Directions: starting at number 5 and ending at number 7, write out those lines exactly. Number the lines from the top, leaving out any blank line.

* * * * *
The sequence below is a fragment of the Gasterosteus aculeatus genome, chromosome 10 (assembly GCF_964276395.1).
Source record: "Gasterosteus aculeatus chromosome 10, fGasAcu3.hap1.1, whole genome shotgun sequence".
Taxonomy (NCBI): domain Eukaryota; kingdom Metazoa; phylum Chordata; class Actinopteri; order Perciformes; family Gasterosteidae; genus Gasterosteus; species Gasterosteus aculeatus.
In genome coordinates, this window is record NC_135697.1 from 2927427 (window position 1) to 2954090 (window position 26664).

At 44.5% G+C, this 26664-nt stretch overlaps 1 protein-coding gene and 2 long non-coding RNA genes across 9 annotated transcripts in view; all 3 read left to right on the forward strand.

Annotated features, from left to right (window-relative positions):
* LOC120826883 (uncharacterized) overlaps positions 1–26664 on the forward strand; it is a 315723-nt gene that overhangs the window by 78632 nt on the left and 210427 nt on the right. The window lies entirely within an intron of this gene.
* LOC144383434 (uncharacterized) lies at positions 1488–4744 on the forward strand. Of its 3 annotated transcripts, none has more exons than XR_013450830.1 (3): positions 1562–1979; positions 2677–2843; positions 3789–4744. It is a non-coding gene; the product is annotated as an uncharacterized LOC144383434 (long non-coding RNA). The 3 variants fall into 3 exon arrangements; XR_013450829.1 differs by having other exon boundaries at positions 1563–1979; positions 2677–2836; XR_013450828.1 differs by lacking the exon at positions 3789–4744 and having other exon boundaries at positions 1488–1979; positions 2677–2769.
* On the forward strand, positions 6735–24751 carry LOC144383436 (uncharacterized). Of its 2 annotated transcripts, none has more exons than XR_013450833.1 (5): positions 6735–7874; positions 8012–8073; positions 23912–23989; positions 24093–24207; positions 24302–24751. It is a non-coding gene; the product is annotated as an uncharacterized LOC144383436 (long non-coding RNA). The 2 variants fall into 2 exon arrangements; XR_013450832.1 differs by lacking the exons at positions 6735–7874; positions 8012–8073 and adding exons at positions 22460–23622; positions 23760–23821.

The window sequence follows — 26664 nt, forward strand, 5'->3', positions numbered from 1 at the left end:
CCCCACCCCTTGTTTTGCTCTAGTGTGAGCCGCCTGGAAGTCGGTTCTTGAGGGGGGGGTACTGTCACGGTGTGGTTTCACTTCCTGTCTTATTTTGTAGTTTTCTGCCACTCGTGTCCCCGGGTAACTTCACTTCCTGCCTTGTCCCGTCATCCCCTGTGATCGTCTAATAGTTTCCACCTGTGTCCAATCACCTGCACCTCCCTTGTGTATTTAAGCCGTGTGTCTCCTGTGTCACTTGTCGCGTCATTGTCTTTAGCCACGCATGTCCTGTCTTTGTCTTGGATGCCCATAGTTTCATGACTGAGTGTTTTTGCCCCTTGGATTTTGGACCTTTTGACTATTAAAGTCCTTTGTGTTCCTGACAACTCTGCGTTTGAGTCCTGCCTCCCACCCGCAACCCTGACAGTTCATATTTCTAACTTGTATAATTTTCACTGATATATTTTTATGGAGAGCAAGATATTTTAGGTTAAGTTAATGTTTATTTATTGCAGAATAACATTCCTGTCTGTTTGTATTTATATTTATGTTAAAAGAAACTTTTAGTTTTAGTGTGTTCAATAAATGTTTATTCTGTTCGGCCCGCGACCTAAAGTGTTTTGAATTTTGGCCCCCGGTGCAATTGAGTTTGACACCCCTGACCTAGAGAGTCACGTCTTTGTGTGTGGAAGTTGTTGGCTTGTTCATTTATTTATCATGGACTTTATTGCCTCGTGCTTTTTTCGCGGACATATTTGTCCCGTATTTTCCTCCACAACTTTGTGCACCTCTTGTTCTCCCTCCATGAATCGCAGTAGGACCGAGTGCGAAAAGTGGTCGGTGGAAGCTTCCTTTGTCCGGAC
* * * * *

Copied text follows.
At 44.5% G+C, this 26664-nt stretch overlaps 1 protein-coding gene and 2 long non-coding RNA genes across 9 annotated transcripts in view; all 3 read left to right on the forward strand.

Annotated features, from left to right (window-relative positions):
* LOC120826883 (uncharacterized) overlaps positions 1–26664 on the forward strand; it is a 315723-nt gene that overhangs the window by 78632 nt on the left and 210427 nt on the right. The window lies entirely within an intron of this gene.